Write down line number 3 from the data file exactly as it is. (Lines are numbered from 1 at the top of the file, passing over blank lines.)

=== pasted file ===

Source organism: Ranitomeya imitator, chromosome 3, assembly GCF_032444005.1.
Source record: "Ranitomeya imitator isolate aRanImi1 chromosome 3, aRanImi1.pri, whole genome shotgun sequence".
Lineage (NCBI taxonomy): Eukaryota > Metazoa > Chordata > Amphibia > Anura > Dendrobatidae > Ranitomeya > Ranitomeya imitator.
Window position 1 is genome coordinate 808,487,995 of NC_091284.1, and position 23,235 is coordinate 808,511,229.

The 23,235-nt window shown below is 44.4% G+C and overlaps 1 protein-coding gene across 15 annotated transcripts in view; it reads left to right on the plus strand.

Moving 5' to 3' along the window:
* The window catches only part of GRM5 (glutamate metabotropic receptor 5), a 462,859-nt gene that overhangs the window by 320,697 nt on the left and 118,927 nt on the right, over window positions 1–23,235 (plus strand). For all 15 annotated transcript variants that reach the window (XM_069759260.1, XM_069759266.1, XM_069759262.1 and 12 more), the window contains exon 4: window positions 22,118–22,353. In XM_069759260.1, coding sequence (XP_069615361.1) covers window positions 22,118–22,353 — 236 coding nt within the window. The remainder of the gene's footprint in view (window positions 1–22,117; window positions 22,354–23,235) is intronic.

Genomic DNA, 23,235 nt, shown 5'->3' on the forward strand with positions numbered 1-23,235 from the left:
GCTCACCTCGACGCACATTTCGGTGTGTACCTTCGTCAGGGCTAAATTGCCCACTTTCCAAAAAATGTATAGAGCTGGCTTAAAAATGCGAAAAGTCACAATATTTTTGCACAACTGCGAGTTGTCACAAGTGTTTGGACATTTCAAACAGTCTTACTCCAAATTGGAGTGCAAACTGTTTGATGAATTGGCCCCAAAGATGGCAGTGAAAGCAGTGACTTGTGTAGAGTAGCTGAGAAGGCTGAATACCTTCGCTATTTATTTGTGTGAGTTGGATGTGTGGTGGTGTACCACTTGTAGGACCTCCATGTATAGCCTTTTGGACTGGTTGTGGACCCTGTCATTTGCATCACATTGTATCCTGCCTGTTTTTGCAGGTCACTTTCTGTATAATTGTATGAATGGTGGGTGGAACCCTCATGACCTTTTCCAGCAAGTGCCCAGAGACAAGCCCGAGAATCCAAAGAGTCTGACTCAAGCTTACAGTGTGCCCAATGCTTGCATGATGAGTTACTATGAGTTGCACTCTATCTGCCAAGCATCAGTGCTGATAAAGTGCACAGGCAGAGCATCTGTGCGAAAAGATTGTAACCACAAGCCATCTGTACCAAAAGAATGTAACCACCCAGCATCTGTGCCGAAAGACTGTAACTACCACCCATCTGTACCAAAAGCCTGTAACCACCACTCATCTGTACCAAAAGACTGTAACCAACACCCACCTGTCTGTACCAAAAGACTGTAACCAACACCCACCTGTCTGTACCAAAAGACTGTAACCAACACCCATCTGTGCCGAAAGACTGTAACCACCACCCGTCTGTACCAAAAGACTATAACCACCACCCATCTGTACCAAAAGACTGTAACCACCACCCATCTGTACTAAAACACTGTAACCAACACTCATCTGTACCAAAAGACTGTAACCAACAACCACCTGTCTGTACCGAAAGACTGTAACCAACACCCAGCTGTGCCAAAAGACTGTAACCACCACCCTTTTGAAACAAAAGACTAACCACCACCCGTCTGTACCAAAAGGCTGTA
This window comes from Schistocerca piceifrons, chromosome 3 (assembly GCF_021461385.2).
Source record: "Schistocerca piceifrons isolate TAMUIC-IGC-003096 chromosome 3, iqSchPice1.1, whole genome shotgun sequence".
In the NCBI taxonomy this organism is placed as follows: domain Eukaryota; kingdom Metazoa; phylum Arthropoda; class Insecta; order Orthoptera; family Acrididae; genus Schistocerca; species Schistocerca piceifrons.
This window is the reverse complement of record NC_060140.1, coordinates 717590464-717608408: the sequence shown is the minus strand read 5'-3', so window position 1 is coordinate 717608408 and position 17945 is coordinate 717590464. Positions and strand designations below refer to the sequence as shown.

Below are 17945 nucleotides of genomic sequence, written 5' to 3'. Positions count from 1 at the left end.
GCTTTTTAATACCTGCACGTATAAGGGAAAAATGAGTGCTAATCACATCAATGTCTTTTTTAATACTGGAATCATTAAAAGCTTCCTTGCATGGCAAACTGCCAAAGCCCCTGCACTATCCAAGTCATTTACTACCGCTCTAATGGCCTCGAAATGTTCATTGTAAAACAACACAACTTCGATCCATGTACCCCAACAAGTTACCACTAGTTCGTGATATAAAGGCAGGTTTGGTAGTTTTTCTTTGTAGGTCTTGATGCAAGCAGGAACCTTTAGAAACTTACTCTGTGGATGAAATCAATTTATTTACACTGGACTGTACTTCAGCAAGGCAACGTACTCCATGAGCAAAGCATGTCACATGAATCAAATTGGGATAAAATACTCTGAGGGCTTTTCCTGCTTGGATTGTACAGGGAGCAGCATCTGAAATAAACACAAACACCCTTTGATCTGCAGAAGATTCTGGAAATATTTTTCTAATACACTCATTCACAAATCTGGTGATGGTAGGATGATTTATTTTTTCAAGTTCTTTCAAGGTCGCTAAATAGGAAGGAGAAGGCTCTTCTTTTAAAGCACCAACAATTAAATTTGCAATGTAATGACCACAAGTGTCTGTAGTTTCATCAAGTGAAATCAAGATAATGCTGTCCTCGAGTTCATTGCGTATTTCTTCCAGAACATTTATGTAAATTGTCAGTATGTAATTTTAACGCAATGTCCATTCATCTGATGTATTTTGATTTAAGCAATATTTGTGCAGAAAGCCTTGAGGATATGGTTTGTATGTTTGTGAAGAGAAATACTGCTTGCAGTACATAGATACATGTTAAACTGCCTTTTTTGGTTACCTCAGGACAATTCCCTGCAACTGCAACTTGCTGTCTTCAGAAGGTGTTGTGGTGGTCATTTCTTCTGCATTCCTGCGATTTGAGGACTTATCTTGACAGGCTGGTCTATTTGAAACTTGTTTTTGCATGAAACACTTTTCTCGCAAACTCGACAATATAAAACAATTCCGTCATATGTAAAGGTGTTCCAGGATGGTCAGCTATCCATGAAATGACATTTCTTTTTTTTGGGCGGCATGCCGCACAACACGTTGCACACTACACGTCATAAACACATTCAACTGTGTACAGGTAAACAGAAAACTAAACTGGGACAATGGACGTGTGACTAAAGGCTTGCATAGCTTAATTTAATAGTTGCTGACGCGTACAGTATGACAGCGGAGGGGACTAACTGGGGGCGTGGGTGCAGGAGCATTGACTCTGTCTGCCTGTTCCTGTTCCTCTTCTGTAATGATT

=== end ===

Lineage (NCBI taxonomy): Eukaryota > Metazoa > Chordata > Amphibia > Anura > Dendrobatidae > Ranitomeya > Ranitomeya imitator.